We undertook these experiments to challenge the notion that transcriptional activators must be proteolytically unstable to work with full efficiency. We reasoned that were the instability noted with classical activators such as Gal4 and Gcn4 some accidental attribute of their activating regions, then an entirely separate class of activators, that work in a different way, would, in some cases at least, work with full efficiency as stable proteins. But this expectation has been confounded. Of the three Mediator components that work as activators when attached to a DNA binding domain, one (Gal11) is inherently unstable, and the other two (Med2 and Pdg1) become unstable when attached to LexA. We do not know why these latter two fusions are unstable – it is possible that instability is some accidental effect of fusing these otherwise stable subunits to LexA. Nevertheless, the instability is required for full activity: where we eliminated a relevant F-box protein (Dia2) and rendered a fusion protein (Med2-LexA) stable, its activating activity was reduced. Thus our results are consistent with the idea that instability of transcriptional activators contributes to the efficiencies with which they work. Perhaps transcriptional complexes must continually turn over to sequentially bring to the promoter components required for steps leading and subsequent to initiation, and activator instability can help facilitate this turnover. A hint that this idea might be correct was the finding of Muratani et al.  that, stabilization of Gal4 (caused by deleting DSG1) has a much greater effect on translation of the mRNA read from the promoter than it does on mRNA production itself. They further showed that the Pol II recruited by Gal4 working in the dsg1 mutant was deficient in Ser5 phosphorylation of its CTD and in recruitment of the mRNA capping complex. We find here (see Figure 3D) that increasing the stability of Med2-LexA (by deleting DIA2) preferentially decreased the amount of translated protein compared to that of the mRNA elicited by the fusion activator.
An additional finding reported here is that amongst a wide array of Med-LexA fusion proteins tested, only those bearing one of three subunits from the Mediator tail domain work efficiently as activators. An array of previous reports have suggested that components of the tail domain (and in particular Gal11) are targets of transcriptional activating regions [4-8, 13-15]. The results, taken with those presented here, might reflect some stereospecific restrictions on how recruitment can be successfully effected, either by a classical or a non-classical, activator, to build a transcriptional complex.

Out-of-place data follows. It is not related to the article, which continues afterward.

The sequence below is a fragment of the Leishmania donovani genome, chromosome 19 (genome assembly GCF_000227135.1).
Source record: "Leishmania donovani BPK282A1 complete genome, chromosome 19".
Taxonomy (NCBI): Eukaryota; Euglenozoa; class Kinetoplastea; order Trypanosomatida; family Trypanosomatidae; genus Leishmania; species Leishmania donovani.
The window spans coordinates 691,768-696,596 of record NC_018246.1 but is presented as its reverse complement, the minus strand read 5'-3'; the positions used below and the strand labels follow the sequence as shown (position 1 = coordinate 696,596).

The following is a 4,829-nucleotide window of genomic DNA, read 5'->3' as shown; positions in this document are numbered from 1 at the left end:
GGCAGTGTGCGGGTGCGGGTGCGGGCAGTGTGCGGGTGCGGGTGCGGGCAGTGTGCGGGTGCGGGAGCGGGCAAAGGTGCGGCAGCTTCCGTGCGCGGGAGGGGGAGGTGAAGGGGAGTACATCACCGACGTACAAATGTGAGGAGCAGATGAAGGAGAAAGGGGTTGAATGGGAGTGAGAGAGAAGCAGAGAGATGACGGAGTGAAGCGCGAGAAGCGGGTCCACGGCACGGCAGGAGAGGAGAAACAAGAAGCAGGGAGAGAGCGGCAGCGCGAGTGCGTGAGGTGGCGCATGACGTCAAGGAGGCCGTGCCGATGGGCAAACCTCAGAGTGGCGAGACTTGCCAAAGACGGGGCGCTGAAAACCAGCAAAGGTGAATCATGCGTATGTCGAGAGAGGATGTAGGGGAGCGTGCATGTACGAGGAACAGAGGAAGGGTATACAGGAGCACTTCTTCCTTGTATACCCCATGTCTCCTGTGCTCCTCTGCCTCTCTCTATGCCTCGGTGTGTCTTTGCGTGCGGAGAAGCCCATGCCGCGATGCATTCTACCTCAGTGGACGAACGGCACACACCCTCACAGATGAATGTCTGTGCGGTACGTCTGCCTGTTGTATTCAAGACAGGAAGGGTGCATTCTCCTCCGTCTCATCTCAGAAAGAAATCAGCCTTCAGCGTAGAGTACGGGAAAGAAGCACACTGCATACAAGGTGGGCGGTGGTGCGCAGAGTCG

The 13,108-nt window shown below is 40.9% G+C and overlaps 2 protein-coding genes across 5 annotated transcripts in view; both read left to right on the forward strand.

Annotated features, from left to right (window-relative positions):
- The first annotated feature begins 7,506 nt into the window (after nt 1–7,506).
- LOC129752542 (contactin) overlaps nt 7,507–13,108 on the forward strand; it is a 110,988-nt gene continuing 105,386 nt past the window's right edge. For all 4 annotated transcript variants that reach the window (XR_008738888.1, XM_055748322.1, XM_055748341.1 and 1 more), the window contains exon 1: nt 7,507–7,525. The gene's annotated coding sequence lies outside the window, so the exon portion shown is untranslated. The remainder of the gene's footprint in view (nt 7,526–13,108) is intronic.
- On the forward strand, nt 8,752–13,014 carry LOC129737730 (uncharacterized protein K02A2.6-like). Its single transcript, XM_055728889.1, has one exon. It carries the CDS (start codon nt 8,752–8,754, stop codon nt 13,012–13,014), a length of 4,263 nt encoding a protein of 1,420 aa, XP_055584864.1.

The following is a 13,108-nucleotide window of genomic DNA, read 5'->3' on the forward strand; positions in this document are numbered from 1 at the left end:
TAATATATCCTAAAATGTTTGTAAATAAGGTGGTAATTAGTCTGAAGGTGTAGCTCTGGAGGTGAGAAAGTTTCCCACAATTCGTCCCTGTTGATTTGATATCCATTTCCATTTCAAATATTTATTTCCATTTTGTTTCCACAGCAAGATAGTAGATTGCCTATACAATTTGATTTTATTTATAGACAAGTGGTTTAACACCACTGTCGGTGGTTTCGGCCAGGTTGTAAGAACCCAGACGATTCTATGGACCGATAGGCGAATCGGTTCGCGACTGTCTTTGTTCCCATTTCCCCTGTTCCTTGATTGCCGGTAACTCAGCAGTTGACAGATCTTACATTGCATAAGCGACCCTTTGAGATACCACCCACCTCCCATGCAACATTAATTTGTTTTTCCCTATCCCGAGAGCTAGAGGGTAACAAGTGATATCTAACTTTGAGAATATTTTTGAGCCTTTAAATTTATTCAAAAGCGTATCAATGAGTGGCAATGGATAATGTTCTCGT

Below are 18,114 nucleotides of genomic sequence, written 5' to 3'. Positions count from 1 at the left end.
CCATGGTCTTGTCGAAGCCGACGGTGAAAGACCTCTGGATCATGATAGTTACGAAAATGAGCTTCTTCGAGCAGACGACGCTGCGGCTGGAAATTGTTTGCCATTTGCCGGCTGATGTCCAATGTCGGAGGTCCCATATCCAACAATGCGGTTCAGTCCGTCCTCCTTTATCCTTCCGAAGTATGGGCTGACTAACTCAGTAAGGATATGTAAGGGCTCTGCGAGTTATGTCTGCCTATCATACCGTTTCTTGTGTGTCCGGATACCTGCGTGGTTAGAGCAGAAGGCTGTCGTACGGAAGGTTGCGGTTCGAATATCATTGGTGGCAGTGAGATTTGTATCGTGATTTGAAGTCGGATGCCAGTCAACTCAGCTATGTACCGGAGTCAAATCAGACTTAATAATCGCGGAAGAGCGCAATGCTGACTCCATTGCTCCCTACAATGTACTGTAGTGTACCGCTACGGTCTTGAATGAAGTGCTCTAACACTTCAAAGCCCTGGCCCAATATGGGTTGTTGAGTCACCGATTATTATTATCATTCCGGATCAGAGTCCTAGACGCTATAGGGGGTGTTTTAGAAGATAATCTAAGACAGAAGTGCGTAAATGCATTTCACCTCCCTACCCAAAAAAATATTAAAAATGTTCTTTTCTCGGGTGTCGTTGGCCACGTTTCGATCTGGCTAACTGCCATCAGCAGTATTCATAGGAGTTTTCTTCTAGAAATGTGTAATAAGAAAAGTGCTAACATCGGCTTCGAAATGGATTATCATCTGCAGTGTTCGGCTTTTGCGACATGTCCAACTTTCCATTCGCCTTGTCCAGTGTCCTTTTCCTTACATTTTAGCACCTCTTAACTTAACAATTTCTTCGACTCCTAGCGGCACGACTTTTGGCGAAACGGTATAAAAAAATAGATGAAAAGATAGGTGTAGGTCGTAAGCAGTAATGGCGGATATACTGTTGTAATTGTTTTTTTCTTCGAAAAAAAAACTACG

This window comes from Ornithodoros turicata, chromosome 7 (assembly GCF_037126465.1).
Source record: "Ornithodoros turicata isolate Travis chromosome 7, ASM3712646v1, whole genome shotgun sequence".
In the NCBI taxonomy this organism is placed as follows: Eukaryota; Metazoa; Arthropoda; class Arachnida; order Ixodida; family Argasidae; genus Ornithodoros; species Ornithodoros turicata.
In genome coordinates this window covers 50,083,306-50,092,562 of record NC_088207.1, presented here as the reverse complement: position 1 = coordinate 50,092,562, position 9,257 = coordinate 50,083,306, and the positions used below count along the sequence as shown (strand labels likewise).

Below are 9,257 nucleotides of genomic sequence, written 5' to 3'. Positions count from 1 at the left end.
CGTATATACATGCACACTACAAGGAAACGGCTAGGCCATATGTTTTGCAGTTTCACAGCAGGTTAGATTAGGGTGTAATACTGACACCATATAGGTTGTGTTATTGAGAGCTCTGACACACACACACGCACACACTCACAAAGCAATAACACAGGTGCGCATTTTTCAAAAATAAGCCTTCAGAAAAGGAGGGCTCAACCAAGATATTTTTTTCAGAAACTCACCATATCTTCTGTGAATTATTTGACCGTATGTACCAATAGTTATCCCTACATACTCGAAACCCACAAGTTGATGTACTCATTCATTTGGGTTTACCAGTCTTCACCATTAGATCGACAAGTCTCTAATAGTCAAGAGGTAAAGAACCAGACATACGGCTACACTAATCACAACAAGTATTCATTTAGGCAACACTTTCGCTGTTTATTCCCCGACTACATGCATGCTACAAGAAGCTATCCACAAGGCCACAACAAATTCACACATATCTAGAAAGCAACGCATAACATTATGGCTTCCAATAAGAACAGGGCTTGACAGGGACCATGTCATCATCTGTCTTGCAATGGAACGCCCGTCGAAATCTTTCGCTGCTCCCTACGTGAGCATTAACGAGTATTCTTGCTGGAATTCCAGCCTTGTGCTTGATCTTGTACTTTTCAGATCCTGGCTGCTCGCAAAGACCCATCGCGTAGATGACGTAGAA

The parental Saccharomyces cerevisiae strain used in most of this study is JPY5 (MATα, ura3-52 his3Δ200 leu2Δ1 trp1Δ63 lys2Δ385), which was derived from the S288C background . The cdc53-1 strain and its corresponding wild-type strain were derived from the W303 background . The pre1-1 pre4-1 strain and its corresponding wild-type strain were obtained from Pengbo Zhou . Strains bearing myc-tagged MED2 or PGD1 were constructed using a standard method , and a modified version of this method, which involves replacing myc with LexA, was used to construct strains expressing the Med-LexA fusion proteins. The med2Δ and dia2Δ strains were constructed by deleting its corresponding ORF using a one-step replacement method .
The reporter plasmid for integration carrying 2 lexA sites upstream of GAL1-LacZ was described previously . A plasmid overexpressing LexA from the ACT1 promoter was also described previously , which was used to construct a plasmid overexpressing Med2-LexA by amplifying the MED2 gene from the yeast genomic DNA and then inserting it in frame 5′ to LexA.
Cells were grown overnight to mid-log phase in YPD media and washed and diluted with water to 0.1 at OD600. Then a series of 10x dilutions were made, 5ul of each dilution spotted on YPD (Glucose) and YPGal (Galactose) plates. Pictures were taken after cells were grown at 30°C for 3 days.
β-galactosidase activity was measured as described previously . Each assay was performed at least in duplicate and the standard error was less than 20%. Relative activities are reported with average WT activity set to 1.
Protein degradation was assessed by cycloheximide chase assays as described in Muratani et al. . Cells were grown in appropriate synthetic complete media containing 2% glucose overnight to mid-log phase. Then cycloheximde was added to the culture (50ug/ml final concentration), samples taken at the indicated time points, and steady state levels of protein of interest visualized by Western blotting using appropriate antibodies. The antibodies used were anti-LexA (ab14553 from Abcam), anti-Carboxypeptidase Y (CPY, A6428 from Molecular Probes), anti-Med2 (sc-28058 from Santa Cruz Biotechnology), anti-Myc (sc-40 from Santa Cruz Biotechnology), anti-Gal11 (generated in our lab). In cases where temperature sensitive mutants were involved, WT and ts cells were grown at the permissive temperature (25°C) overnight to mid-log phase, and then shifted to the restrictive temperature (37°C) for an hour before cycloheximide was added.
RNA was extracted, reverse transcribed, and quantified by RT-PCR as described previously . For cDNA measurement, primers used are 5′- GCCGCTACAGTCAACAGCAA-3′ and 5′-ATATTCAGCCATGTGCCTTCTTC-3′ for LacZ cDNA, and 5′-CGTTCCAATTTACGCTGGTT-3′ and 5′- GGCCAAATCGATTCTCAAAA-3′ for ACT1 cDNA. LacZ mRNA levels were normalized to those of ACT1. Relative LacZ mRNA was reported with average WT mRNA level set to 1.
We thank Pengbo Zhou for yeast strains, Vidya Prabhu for oligos, and Gene Bryant, Monique Floer, Santosh Narayan and Vidya Prabhu for helpful discussions. This work is supported by National Institute of Health grants GM067728 to W.P.T. and GM32308 to M.P., Ludwig Professor of Molecular Biology.